|Re-Evolution 13 : Makeshift 2013|
Just Wondering About The Re-Evolution
Thinking about the idea of 'capitalism', it is difficult to imagine that it won't always be around? It is like the telephone, how many would have predicted, other than the most visionary sci-fi writer, that one day we would walk around making calls on cordless cell phones from absolutely anywhere in the world?
I don't know why, but it came as a surprise to me that capitalism has been around for a really long time. The label 'capitalism' emerges around the 1860's, though the word, apparently, was used around 1848 - 1849 but only became currency in the 1860's.
Some believe capitalism per se, as a system, emerged as long as 500 years ago.
Of course, as a system of market exchange and profit making it has evolved, so when we speak about 'capitalism' we are actually referring to a group of 'capitalisms' as it has changed over time.
But that is the important point, it is only a people manufactured system so it can be sculpted, changed and altered as it unravels - yes we are a long way from the stream engine and, interestingly, within touching distance of the cashless society. Mobile phones, for example, are already taking trade from games consoles ( a relatively new technology). Amazing to think, that in some locations, and with technology adjusted mobile phones, you can even buy a cup of coffee without cash or credit card.
This had me thinking that what we are experiencing in the USA and the UK and, in fact, across the globe, is the beginnings of a readjustment and not, the much trumpeted, recovery smug politicians are always telling us about.
Two things immediately strike me.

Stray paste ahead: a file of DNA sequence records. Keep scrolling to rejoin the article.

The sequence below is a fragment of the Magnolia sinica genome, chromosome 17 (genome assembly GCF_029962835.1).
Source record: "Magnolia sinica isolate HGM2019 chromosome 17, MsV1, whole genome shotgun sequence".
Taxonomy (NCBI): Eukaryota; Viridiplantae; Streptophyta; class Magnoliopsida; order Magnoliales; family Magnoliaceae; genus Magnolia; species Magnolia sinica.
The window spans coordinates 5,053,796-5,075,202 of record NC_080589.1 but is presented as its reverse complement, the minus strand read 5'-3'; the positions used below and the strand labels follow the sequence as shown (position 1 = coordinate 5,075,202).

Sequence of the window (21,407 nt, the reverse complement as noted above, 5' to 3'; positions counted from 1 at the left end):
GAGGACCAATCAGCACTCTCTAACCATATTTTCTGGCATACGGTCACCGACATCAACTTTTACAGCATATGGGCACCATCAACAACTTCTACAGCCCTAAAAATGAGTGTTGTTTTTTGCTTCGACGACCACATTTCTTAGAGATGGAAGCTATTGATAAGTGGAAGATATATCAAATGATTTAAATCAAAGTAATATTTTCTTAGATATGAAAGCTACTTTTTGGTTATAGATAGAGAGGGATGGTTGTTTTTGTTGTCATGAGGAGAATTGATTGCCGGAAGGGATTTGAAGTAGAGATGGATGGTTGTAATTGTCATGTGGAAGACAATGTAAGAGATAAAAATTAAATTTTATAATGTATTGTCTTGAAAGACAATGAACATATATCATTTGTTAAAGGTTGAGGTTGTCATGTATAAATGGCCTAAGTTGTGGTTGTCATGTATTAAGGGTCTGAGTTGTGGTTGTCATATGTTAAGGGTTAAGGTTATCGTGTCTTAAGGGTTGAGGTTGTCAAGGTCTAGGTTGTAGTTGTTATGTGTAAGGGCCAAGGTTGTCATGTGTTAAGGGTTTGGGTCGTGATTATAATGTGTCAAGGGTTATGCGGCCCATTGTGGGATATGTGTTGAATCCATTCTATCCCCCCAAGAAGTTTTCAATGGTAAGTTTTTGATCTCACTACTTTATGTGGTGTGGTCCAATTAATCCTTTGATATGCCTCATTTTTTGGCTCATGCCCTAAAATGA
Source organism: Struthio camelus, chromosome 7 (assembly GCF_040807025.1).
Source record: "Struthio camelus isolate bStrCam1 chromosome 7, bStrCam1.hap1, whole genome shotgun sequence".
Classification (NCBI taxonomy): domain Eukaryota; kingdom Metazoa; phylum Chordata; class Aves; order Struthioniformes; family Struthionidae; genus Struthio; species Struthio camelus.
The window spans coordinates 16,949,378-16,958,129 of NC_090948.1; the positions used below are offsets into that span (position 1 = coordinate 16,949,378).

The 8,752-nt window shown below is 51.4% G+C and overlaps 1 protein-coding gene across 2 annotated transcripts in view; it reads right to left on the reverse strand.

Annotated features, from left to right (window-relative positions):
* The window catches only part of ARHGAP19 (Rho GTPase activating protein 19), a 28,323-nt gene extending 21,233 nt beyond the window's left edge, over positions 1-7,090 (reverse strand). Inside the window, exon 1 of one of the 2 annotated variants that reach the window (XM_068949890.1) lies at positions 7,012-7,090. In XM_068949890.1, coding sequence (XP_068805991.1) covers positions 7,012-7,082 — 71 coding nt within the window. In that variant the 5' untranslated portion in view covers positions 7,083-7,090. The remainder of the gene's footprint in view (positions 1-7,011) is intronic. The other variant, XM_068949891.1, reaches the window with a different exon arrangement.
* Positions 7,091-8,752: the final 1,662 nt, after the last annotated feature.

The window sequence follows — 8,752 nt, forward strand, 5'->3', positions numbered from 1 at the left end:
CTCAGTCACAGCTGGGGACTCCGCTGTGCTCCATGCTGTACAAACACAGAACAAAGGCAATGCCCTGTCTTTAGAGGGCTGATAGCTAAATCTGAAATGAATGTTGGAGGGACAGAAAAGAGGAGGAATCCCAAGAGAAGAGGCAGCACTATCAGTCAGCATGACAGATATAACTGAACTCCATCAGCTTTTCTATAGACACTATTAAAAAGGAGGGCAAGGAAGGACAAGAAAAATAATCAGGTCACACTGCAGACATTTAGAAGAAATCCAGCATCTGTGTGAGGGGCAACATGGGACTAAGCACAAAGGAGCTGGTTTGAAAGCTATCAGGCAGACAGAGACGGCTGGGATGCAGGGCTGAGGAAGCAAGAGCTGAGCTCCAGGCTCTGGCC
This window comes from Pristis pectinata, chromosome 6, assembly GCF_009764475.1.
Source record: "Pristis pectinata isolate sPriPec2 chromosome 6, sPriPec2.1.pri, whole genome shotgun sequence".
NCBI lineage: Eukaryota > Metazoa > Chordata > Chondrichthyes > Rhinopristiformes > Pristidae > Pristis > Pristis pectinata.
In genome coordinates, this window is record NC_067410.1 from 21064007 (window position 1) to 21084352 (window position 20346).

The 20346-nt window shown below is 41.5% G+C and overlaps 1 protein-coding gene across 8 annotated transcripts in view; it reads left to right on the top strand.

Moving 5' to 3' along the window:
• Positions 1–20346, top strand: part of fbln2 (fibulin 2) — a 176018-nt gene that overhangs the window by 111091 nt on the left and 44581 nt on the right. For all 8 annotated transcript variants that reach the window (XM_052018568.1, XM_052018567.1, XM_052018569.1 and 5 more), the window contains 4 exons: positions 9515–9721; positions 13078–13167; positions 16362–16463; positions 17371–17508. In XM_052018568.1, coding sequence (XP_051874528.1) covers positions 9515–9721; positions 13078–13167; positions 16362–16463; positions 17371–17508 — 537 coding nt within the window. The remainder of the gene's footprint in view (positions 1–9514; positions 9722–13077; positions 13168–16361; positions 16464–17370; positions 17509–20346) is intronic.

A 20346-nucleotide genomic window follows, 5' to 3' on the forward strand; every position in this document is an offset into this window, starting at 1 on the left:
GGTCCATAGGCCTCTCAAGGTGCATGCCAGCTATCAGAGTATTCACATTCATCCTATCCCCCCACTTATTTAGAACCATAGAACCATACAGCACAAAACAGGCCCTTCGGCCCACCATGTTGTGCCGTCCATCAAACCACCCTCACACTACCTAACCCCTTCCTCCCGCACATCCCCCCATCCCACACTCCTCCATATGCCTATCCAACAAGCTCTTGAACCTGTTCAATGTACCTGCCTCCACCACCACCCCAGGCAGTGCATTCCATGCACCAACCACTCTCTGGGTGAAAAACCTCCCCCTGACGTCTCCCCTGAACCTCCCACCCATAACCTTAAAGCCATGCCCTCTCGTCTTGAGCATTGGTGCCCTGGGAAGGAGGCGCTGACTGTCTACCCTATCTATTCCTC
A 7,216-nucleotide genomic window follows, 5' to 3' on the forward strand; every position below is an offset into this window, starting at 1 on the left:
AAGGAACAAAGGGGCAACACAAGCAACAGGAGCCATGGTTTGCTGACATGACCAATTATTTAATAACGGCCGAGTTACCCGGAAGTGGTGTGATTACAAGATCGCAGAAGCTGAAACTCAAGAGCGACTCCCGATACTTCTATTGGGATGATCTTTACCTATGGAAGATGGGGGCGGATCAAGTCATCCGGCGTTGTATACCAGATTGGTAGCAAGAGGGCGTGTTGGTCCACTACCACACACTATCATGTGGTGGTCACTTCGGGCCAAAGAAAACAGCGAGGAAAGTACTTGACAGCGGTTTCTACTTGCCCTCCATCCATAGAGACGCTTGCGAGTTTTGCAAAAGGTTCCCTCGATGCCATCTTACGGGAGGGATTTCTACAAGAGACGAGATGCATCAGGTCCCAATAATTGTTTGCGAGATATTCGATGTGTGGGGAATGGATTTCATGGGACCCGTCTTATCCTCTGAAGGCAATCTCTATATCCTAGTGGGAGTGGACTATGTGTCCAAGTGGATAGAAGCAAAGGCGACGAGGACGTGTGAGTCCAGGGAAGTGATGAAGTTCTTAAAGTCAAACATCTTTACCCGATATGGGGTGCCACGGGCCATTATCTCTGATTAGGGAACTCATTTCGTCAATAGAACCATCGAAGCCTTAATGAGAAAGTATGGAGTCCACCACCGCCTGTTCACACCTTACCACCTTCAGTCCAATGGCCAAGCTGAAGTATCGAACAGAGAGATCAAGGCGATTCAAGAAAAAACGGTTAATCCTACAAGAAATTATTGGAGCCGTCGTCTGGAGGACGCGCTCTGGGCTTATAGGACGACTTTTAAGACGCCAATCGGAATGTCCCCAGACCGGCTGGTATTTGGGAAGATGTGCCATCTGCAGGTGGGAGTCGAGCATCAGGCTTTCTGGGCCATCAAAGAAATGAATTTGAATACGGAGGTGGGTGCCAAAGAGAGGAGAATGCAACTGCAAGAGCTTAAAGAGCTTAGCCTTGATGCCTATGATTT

One : Huge companies once employed giant workforces, now gigantuan businesses by market capitalisation don't always employ giant workforces. Google, for example, is worth $373.64 billion but only employs some 46,000 souls while General Motors (market capitalisation $56.8 billion) who have had such a traumatic times since the recession of 2008, still employs over 170,000 people. Apple, another example, with a market capitalisation $503.93b only employs 80,000, while the Ford motor company still employs some 213,000 but only has a market capitalisation of $60.38 billion. Blackberry had a market capitalisation of around $80 billion back in 2008, as of September 2013 it is now worth $4.3 billion. In September 2013 they laid off 4,500 from 12,700 and once employed 20,000.
Two : The configuration of the labour market in advanced western economies is also changing (re-adjusting). More and more people are working on temporary, freelance, sub-contract, part-time or zero hours agreements and less are now plugged into traditional contracts which covered holidays, sickness and pensions. There is an increasing mantra in these developed societies that continually explain that welfare, healthcare and pensions are no longer affordable. Cutting across this, the traditional job is disappearing and with it the former certainties of millions of middle class workers. New technological advances ( as always), demographics and leverage are all regurgitated by lacklustre governments as the reason for these automatic and very necessary re-alignments.
Both the above, need, of course, to be examined closer to discover if we are really entering a re-evolution, which I think we are. But time is against me as I sit with a primo Americano in Costa Coffee at Central 12, Southport.
The young girl who served me earlier approaches.
"Excuse me sir" she says in a high pitched voice. "Just to let you know because of re-adjustment, from next week a Primo Americano will now cost two hubcaps, but if you paint the front of my house you can have two Lattes and one Ristretto."
"I need me bedroom wallpapered," an old lady to my rights states. "It's worth an Americano Grande and a raspberry and almond slice for you to do it."
"I can fix your car for a couple of Expressos!" A middle-aged man shouts his offer as he jumps to his feet.
"I have three Batman comics from the 1970's, for anyone who will buy me a Cortado!" a young lady with a child in her arms calls out as she clmabers to her feet.
The room falls momentarily silent before people are leaping to their feet and shouting at each other across the room.
Later the Financial Times made interesting reading. Batman comics of the 1970's had moved up to two Cortados and a Cappuccino, while wallpapering a front room was now worth two Grande Americanos and a raspberry and almond slice...mmmmmm. Hub caps, unfortunately, had passed their peak and fell by two Lattes....
(Written in Costa Coffee, Central 12 ,Southport, December 30, 2013. Wishing you all the very best for 2014)